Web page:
But the report found a proposed section that makes it unlawful to offend or insult others should be removed and concluded “substantial amendments are necessary if the consolidated legislation is to fulfil its stated intent of providing a clearer, simpler law”. Mr Dreyfus said the report would require close consideration and a full response would be made shortly. “This is a complex project and I want to ensure the final consolidation carefully balances the two objectives of defending free speech while protecting Australians from discrimination,” Mr Dreyfus said.
The reforms have attracted furious debate. Many church-based groups were unhappy that commonwealth-funded aged-care services would not get the same exemptions available to other religious organisations. Others warned that exemptions undermined the principles of non-discrimination. The NSW Gay and Lesbian Rights Lobby argued limitations imposed on religious exceptions in relation to aged care should be extended to other areas. Coalition senators on the committee released a dissenting report and the Opposition has rejected the report’s majority finding.
The Australian Christian Lobby (ACL) says if the laws are adopted then faith-based hospitals would be forced to conduct abortions. The head of the Australian Christian Lobby Jim Wallace says he’s received a guarantee from the Prime Minister that the status quo will remain and that she had no intention of limiting freedom of religion. Now, this has gone much further than that. It’s over-reached. “Faith-based schools and hospitals do not discriminate, they provide a particular range of services consistent with their faith, and government must protect and honour their ability to do that,” said Mr Wallace.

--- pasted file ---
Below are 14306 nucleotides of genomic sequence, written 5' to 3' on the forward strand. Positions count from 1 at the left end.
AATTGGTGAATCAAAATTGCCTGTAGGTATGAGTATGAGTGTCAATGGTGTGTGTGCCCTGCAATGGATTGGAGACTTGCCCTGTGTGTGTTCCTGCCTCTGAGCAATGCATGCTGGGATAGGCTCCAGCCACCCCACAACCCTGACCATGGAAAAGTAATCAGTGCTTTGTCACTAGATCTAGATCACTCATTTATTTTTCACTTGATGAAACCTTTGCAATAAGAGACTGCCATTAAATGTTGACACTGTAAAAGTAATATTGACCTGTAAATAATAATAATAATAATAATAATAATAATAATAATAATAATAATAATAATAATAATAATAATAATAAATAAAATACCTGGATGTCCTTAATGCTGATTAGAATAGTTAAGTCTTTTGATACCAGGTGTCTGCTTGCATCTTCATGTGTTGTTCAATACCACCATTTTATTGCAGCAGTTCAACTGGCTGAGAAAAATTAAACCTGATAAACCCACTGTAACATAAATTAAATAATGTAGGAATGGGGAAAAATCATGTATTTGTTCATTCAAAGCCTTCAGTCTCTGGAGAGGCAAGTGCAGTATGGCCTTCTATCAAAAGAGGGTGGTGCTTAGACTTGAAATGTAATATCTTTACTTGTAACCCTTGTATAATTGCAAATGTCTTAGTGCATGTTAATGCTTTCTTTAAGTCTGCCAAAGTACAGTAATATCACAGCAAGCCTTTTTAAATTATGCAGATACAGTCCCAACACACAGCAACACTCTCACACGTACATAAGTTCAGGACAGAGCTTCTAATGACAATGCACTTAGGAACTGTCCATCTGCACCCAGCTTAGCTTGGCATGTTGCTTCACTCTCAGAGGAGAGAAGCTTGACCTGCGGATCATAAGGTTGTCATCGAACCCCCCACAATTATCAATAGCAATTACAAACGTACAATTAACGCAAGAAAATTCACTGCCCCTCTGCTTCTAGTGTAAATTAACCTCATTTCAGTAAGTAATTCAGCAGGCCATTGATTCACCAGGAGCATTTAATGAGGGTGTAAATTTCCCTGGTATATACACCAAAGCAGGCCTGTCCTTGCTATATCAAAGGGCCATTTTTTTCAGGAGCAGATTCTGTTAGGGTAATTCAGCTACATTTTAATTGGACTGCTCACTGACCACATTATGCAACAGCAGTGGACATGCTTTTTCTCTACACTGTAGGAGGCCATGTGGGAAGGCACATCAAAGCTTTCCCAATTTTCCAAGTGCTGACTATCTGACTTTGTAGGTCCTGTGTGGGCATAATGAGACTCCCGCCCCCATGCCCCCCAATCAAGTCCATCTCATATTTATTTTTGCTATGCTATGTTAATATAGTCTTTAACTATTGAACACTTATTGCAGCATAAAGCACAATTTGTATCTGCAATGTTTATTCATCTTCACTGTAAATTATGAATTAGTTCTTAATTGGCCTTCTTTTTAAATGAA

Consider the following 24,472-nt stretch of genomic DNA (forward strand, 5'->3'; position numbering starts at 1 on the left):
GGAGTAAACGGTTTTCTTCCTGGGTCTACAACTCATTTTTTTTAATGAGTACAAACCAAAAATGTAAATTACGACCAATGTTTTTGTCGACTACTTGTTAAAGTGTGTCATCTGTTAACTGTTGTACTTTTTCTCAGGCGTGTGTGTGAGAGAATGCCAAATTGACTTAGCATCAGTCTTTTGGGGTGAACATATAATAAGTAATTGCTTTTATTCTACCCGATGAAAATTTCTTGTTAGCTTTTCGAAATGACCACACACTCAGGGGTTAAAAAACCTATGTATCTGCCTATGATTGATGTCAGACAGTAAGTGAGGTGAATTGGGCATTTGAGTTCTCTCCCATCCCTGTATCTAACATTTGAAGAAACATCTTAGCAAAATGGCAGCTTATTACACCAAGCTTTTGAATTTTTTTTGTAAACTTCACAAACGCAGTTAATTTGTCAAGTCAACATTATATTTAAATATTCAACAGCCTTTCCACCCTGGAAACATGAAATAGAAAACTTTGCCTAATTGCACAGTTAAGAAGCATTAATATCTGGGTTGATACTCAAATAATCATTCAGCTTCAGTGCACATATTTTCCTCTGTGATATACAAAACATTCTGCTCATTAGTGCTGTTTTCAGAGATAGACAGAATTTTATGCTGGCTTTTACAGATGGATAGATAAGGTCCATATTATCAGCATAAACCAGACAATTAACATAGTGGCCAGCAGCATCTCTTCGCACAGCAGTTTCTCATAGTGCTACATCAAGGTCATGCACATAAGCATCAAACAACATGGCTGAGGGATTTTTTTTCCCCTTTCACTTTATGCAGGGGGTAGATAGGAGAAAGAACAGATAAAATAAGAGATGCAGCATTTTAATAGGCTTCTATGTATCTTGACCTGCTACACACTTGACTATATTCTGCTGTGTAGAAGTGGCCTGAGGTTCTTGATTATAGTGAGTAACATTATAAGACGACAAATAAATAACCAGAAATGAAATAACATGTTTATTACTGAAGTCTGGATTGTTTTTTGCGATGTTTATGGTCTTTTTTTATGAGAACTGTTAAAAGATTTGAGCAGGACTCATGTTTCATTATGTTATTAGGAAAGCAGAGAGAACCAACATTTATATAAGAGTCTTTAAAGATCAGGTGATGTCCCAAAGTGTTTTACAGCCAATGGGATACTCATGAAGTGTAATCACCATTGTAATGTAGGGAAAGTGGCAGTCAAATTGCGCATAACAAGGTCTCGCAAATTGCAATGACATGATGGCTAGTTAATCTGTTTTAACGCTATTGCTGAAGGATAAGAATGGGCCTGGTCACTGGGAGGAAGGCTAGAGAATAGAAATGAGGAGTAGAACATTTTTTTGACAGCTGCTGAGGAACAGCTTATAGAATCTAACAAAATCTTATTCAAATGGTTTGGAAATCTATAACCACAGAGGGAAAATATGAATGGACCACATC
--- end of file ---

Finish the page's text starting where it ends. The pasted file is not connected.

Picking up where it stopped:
ACL has called on the Gillard Government to uphold religious freedom. “The exemptions and exceptions in anti-discrimination legislation are protections for religious freedom, which under international law is a basic or fundamental human right. “Former Attorney-General Nicola Roxon’s legacy is a complete confusion. You cannot sacrifice fundamental human rights like freedom of religion because of a desire not to discriminate. This has created an ideological soup which will threaten basic human rights,” Mr Wallace said.
Source: Compiled by APN from media reports
PRIVATE MEMBERS BILL AIMS TO STOP MEDICARE FUNDING OF SOME ABORTIONS
Victorian Democratic Labor Party (DLP) senator John Madigan is forcing abortion on to the political agenda ahead of the federal election with plans for a bill to ban Medicare-funded abortions for sex selection. Senator Madigan is introducing a motion in the Senate aimed at stopping the public funding of abortions that are used purely to select boys or girls. The sole DLP senator, who is not up for re-election this year, is determined to force the major parties to address the abortion issue in the run-up to the September poll and get Labor and Coalition senators and MPs to vote on his proposed bill.